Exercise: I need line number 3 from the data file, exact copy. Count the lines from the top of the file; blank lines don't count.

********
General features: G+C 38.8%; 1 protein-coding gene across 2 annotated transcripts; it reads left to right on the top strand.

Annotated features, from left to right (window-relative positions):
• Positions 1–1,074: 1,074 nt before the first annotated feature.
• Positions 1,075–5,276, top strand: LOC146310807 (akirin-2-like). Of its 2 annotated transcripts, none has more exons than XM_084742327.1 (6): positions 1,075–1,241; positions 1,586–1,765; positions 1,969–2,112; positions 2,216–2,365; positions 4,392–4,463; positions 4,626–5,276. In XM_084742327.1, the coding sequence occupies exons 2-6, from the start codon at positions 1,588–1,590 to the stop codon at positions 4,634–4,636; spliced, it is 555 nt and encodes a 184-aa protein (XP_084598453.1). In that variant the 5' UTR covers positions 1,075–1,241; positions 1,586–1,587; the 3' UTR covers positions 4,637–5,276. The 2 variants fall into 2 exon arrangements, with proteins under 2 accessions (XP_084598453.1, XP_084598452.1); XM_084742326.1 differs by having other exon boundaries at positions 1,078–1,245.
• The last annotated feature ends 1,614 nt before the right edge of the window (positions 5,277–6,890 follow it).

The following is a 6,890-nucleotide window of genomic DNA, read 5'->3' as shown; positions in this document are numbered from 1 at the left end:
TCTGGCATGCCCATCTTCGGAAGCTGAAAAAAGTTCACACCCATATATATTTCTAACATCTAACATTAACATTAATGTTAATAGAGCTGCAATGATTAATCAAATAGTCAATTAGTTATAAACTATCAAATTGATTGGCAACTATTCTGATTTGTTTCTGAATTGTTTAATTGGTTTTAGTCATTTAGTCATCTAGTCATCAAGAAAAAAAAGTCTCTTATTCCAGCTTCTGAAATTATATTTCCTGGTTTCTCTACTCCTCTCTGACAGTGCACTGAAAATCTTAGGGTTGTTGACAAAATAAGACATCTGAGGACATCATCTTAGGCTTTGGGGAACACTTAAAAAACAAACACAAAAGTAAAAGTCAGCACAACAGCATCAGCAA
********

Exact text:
• Positions 1–1,074: 1,074 nt before the first annotated feature.